Chicago Teachers Union opposes new high school in Englewood, releases new study of segregation in Chicago...

Logo of Chicago's TEAM Englewood High School.The Chicago Teachers Union has finally issued a challenge to some of the expensive proposed new high school construction in Chicago, issuing on June 15 a study of segregation and a critique of the new Englewood high school proposed by Mayor Rahm Emanuel and his appointed school board and school system executives.

One of the two reports released by the CTU directly challenges the claim by Mayor Emanuel, CEO Forrest Claypool, and Chief Education Officer Janice Jackson that the expensive construction of the "new" Englewood High School (while closing four schools in the community) will lead to community improvements. Instead, the study points to the racist disinvestments in the neighborhood high schools in the area:

"CPS has gone out of its way to destabilize Englewood’s neighborhood high schools, but now wants parents to believe that they are creating a new high school out of concern for Englewood students," one of the studies states. "Teacher, staff, student, parent, and community input have been sorely missing from this CPS decision, and CPS has done nothing in the past to indicate commitment to the high school youth of Englewood. Although the number of teenagers in the neighborhood has declined in the last decade, CPS opened 11 new charter high schools! They also destroyed neighborhood high schools through closures, re-districting, insufficient funding, and disregard for community needs.

Chicago's Paul Robeson High School was one of four neighborhood high schools in the Englewood area that has been sabotaged by Chicago charter schools expansion and attacks on the schools and teachers based on the abuse of standardized test scores and other types of so-called "data driven management.""In contrast to CPS, Englewood’s high school teachers and staff provide not only stability in their student’s lives, but also classroom spaces where students can connect with one another, process their experiences, and help make decisions about their communities. Many Englewood teachers are Black women who have already experienced school consolidations and closures in other buildings. CPS actions force Black teachers and Black students to bear the brunt of negative policies, while continually shutting them out from new opportunities."

The two studies are now available in PDF format on the Chicago Teachers Union website (

The press release follows here:

New CTU reports address racial segregation, impact of school closings throughout Chicago's public schools


June 15, 2017 312-329-6235

Examination of proposed upheaval among Englewood high schools and decades of policies enacted under mayoral control show devastating and discriminatory consequences for students of color.

CHICAGO-The Chicago Teachers Union (CTU) Education Policy Department this month released two studies on the history and damaging consequences of racial segregation in Chicago's public schools, and the district's relationship with the Englewood community in the wake of proposed school closings.

In "Segregation and Inequality in Chicago Public Schools, Transformed and Intensified under Corporate Education Reform," originally published in the Education Policy Analysis Archives, the CTU Education Policy Department examined the historic and contemporary dual segregation of Black teachers and Black students in CPS. The study shows how massive school closures, privatization and corporate school reform have both transformed and deepened segregation and resource-inequity across Chicago's schools, and exposes the hypocrisy of CPS CEO Forrest Claypool's lawsuit against the State of Illinois for racial discrimination in school funding.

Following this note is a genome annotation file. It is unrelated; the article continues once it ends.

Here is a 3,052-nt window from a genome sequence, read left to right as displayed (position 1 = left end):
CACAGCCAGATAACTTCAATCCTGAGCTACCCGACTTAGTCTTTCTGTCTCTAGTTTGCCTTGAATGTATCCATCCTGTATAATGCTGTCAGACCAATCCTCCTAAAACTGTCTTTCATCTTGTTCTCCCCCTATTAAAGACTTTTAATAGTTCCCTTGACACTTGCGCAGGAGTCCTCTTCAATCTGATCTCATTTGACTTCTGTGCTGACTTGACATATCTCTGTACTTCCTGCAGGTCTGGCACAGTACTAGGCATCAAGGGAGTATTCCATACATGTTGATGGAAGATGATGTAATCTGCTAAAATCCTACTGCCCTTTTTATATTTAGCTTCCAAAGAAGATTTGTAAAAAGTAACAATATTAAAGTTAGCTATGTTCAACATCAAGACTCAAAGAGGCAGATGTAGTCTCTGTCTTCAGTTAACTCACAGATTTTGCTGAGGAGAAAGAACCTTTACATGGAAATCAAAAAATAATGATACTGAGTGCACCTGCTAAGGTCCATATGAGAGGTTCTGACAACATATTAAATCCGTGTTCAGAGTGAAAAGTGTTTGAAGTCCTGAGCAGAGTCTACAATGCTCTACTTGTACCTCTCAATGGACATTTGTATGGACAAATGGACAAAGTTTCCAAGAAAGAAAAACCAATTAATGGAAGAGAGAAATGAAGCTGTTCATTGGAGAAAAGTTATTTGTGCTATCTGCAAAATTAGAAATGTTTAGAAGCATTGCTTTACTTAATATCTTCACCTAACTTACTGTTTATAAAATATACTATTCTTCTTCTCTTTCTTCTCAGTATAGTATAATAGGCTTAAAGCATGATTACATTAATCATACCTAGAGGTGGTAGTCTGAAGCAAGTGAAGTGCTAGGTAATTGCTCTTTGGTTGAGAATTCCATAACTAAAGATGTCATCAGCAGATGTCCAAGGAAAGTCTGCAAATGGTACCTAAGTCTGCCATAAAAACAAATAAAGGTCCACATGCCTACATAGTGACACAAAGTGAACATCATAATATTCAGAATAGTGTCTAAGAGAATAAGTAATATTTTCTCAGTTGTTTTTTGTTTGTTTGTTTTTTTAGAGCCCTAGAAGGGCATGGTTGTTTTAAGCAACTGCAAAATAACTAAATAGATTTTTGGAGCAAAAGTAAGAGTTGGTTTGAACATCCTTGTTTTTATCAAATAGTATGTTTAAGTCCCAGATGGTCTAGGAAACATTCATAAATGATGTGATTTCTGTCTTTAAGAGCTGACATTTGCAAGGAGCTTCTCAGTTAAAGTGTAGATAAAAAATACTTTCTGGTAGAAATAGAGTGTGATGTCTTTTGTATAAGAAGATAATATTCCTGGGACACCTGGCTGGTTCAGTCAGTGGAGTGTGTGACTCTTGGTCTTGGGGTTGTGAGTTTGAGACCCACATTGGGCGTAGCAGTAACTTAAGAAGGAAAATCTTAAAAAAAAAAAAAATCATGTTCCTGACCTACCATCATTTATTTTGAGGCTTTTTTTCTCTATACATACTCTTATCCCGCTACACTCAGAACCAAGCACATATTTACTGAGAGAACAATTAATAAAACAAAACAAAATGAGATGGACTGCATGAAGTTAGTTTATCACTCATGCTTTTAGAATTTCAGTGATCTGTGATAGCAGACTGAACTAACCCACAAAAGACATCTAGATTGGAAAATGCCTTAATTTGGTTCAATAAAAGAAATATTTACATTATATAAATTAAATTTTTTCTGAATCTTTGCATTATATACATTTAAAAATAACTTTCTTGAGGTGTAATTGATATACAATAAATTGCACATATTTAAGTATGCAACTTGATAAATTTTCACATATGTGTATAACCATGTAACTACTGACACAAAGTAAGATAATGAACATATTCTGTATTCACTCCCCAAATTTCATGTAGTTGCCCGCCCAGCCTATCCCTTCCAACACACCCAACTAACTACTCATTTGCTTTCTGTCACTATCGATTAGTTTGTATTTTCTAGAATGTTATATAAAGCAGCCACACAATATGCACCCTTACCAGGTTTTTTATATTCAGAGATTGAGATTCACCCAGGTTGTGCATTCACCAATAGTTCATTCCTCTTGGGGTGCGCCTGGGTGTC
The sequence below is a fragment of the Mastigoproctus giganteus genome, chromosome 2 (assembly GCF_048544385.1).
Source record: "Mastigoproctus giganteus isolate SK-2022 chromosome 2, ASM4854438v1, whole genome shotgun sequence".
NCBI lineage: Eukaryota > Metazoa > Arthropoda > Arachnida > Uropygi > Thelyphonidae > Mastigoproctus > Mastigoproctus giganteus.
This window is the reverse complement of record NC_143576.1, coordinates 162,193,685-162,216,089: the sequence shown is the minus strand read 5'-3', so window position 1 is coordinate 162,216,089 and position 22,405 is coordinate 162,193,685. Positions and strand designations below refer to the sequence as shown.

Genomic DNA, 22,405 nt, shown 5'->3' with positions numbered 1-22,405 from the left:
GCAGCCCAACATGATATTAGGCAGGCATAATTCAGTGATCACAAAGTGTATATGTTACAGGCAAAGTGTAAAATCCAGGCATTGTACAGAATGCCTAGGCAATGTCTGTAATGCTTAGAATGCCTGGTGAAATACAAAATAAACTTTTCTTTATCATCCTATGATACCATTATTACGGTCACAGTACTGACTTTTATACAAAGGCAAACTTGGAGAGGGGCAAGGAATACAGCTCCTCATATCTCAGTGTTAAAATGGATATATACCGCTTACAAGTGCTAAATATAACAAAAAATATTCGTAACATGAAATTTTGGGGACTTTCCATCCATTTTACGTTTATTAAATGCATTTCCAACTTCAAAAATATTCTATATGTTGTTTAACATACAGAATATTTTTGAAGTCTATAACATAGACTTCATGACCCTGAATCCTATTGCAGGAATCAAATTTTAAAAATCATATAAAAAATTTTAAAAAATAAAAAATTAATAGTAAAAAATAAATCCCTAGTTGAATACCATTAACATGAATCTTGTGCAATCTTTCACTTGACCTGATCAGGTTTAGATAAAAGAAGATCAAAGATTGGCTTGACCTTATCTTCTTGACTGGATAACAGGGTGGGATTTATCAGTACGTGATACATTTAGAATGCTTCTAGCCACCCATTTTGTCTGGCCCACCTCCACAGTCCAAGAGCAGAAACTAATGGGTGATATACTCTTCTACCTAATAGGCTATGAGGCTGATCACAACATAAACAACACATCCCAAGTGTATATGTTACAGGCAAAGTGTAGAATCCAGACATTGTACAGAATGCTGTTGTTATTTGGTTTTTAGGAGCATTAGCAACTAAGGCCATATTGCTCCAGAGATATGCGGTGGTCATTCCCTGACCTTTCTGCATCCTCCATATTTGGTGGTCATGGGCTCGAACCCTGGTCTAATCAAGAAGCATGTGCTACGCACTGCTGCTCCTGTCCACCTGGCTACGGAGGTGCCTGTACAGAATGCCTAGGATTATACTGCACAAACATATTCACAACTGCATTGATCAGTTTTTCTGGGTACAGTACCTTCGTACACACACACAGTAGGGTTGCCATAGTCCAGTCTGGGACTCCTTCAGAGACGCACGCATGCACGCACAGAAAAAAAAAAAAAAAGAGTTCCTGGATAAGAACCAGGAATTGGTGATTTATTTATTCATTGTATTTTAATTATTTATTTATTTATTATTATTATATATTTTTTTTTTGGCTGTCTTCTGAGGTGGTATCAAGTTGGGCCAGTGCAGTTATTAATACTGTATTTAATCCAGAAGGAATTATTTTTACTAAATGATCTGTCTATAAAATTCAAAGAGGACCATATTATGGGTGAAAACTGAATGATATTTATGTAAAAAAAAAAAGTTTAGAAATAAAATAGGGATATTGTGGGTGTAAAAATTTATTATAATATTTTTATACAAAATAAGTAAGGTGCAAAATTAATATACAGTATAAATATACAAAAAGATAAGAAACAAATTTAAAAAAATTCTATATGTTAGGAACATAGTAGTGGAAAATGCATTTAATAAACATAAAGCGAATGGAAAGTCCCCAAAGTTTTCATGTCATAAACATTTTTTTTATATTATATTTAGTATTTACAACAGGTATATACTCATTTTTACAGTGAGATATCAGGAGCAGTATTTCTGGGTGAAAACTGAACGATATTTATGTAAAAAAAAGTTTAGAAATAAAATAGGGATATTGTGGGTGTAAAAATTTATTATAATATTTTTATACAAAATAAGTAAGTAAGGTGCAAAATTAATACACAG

"Forrest said recently that he was 'deeply troubled' that so little moral outrage had been directed at racially discriminatory school funding, but what about the moral outrage toward the racially discriminatory school district he leads?" CTU President Karen Lewis said. "He invokes the racist policies of the South to draw attention to inequitable school funding, but refuses to acknowledge the ways Jim Crow policies have shaped public education in our city-both in the past and under his administration."

The second study, "Abandonment or Revival? What to Expect from a New High School in Englewood," discusses CPS' plans to close Harper, Hope, TEAM Englewood and Robeson high schools despite little action in past years indicating a commitment to students living in the Englewood community. The report finds that through poor planning and segregationist policy decisions, CPS has deliberately undermined Englewood's neighborhood high schools.

"CPS has gone out of its way to sabotage those schools, yet wants parents to believe it is creating a new high school out of concern for their children," President Lewis said. "But input from the most important stakeholders-teachers, families, the community-has been sorely missing from this decision, and neither CPS nor the city as a whole have done anything in the past to indicate a real commitment to Englewood."

One example the report cites is that although the number of teenagers in the neighborhood has declined in the last decade, the district has opened 11 new charter high schools. CPS also has weakened existing high schools through closures, re-districting, insufficient funding and overall neglect of the community.


The Chicago Teachers Union represents nearly 25,000 teachers and educational support personnel working in Chicago Public Schools, and by extension, the nearly 400,000 students and families they serve The CTU is an affiliate of the American Federation of Teachers and the Illinois Federation of Teachers and is the third-largest teachers local in the United States. For more information please visit the CTU website at



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